|Super Puma Helicopter [File picture]|
In what some observers are suggesting is a freak accident and could never happen, a Super Puma helicopter, whilst ferrying passengers from a Norwegian oil platform; horrified onlookers watched the helicopter fuselage physically part, in mid air, from the forward rotor mechanism and crash in the North Sea on Friday.
The crash killed eleven people on board, two others are missing, rescue officials said. The separated rotor mechanism still in one piece, meanwhile spiralled down to earth at a much slower rate, away from the fuselage crash site..
Several witnesses told Norwegian media they saw the rotor separate from the helicopter while still in the air. Commercial operation of the Super Puma helicopter type has been suspended pending a detailed accident investigation which has already begun. The UK Air Accident Investigation Board is involved, as it has in recent years conducted several investigations involving the Super Puma helicopter type. Search & Rescue missions are excluded from the suspension, the CAA following the actions of Norwegian colleagues.
The CAA in the UK issued a Statement: "Our thoughts are with those affected by the tragic accident in Norway. Following the accident the UK CAA has issued an instruction to stop any commercial passenger flights by UK operators flying the Airbus EC225LP helicopter. This mirrors action taken by the Norwegian CAA. The restriction does not apply to search and rescue flights.
“The accident involved a Norwegian helicopter and will therefore be investigated by the Norwegian authorities. We will offer any assistance that we can.
“We remain in close contact with all UK offshore helicopter operators to continue to assess the situation.”
The Rescue Coordination Centre for Southern Norway [RCCSN]confirmed 11 passengers and two crew on the flight from the Statoil Gullfaks B oil platform, were Norwegian nationals except for a British and an Italian national.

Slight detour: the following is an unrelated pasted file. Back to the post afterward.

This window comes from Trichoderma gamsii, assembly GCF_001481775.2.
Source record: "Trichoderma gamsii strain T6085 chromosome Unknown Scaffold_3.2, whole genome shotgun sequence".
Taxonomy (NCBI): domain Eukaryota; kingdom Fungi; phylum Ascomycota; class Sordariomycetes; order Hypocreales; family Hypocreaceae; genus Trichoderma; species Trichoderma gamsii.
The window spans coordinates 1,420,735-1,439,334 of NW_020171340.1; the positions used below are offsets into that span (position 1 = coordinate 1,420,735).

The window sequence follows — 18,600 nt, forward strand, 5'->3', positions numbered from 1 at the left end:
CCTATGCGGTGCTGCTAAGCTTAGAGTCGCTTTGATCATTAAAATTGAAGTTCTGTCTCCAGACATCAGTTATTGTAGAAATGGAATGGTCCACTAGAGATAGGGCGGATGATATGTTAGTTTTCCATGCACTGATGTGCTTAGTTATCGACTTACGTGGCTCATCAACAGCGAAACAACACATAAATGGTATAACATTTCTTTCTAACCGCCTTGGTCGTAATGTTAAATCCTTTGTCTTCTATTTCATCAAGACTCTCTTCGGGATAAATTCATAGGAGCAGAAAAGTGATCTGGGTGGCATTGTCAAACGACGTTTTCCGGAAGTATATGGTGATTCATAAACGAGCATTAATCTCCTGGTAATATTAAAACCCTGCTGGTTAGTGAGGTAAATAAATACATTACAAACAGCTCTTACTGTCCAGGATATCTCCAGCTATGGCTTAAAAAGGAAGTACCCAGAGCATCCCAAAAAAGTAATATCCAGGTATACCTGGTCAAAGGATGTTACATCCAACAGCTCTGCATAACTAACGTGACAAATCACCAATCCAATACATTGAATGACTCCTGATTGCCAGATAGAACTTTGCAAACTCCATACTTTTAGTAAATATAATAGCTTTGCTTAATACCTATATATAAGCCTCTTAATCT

"The helicopter is completely destroyed," reported the RCCSN. After a search for survivors lasting several hours, 11 bodies were recovered and the remaining two people were presumed dead.
Plumes of smoke could be seen in an area of sea peppered with many small islands, debris could be seen littering the rocky outcrops.
"While I looked up, the rotor loosened and disappeared towards the north," John Atle Sekkingstad told local paper Bergens Tidendes' website.
"After that, the helicopter turned north and I saw fire at the top of the helicopter, where the rotor had been attached. It caught fire before it crashed."
The main body of the aircraft was lying under water, while its rotor was found on a rocky outcrop 200-300 metres away, state broadcaster NRK said, quoting the RCCSN rescue centre.
Oil worker Chris Andersen told NRK: "I saw the rotor separate .... It was horrible. There was a huge explosion that you could physically feel. You felt the vibration."
The crash zone is just west of Bergen, Norway's second-largest city, and has frequent helicopter relays to and from offshore oil installations. Weather conditions on the day were reported as normal with good visibility.
Sources: NRK, RCCSN, REUTERS, AP, BBC, AAIB
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